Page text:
Please use this identifier to cite or link to this item: https://hdl.handle.net/1959.11/26876
Title: Evaluating monitoring methods to guide adaptive management of a threatened amphibian (Litoria aurea)
Contributor(s): Bower, Deborah S  (author); Pickett, Evan J (author); Stockwell, Michelle P (author); Pollard, Carla J (author); Garnham, James I (author); Sanders, Madeleine R (author); Clulow, John (author); Mahony, Michael J (author)
Publication Date: 2014-04
Early Online Version: 2014-03-19
Open Access: Yes
DOI: 10.1002/ece3.980Open Access Link
Handle Link: https://hdl.handle.net/1959.11/26876
Abstract: Prompt detection of declines in abundance or distribution of populations is critical when managing threatened species that have high population turnover. Population monitoring programs provide the tools necessary to identify and detect decreases in abundance that will threaten the persistence of key populations and should occur in an adaptive management framework which designs monitoring to maximize detection and minimize effort. We monitored a population of Litoria aurea at Sydney Olympic Park over 5 years using mark-recapture, capture encounter, noncapture encounter, auditory, tadpole trapping, and dip-net surveys. The methods differed in the cost, time, and ability to detect changes in the population. Only capture encounter surveys were able to simultaneously detect a decline in the occupancy, relative abundance, and recruitment of frogs during the surveys. The relative abundance of L. aurea during encounter surveys correlated with the population size obtained from mark-recapture surveys, and the methods were therefore useful for detecting a change in the population. Tadpole trapping and auditory surveys did not predict overall abundance and were therefore not useful in detecting declines. Monitoring regimes should determine optimal survey times to identify periods where populations have the highest detectability. Once this has been achieved, capture encounter surveys provide a cost-effective method of effectively monitoring trends in occupancy, changes in relative abundance, and detecting recruitment in populations.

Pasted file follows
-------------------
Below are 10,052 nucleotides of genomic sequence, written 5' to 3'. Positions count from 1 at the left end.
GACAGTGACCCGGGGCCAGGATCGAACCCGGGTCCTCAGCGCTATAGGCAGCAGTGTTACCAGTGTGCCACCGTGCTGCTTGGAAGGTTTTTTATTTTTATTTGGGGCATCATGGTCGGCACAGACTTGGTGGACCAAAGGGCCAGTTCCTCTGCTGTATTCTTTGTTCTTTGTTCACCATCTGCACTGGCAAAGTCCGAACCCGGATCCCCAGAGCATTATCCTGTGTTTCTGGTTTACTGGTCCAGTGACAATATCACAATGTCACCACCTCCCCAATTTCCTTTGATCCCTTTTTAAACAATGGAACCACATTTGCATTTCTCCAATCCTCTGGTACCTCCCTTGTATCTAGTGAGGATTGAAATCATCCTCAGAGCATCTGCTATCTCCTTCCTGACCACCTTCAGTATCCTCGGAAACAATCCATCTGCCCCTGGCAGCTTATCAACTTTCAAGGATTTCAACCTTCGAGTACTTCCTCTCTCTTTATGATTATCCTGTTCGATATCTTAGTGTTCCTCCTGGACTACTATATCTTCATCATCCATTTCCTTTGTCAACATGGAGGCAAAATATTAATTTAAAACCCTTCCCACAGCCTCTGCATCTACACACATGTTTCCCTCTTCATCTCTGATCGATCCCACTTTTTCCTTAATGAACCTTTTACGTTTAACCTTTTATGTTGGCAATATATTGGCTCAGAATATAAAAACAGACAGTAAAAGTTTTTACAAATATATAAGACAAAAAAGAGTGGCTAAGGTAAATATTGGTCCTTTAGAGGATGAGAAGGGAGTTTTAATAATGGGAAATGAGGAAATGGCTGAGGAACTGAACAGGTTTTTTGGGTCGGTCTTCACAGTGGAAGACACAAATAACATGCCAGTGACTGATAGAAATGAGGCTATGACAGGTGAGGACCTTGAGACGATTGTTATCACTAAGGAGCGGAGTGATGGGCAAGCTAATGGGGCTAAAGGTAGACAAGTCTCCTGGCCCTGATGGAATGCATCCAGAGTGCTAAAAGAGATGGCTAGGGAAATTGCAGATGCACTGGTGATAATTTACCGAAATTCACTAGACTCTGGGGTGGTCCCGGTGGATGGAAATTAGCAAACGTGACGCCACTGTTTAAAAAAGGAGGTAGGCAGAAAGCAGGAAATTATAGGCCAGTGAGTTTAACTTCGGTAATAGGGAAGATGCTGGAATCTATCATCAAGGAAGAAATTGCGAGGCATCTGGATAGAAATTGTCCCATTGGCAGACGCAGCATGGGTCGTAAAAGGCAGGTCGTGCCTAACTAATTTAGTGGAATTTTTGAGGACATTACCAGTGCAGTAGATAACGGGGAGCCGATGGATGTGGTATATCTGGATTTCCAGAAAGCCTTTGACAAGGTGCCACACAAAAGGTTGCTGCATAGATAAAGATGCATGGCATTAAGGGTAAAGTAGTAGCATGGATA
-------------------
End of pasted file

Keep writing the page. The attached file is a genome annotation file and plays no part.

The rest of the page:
Publication Type: Journal Article
Grant Details: ARC/LP0989459
Source of Publication: Ecology and Evolution, 4(8), p. 1361-1368
Publisher: John Wiley & Sons Ltd
Place of Publication: United Kingdom
ISSN: 2045-7758
Field of Research (FOR): 050202 Conservation and Biodiversity
Peer Reviewed: Yes
HERDC Category Description: C1 Refereed Article in a Scholarly Journal
Appears in Collections:Journal Article
School of Environmental and Rural Science

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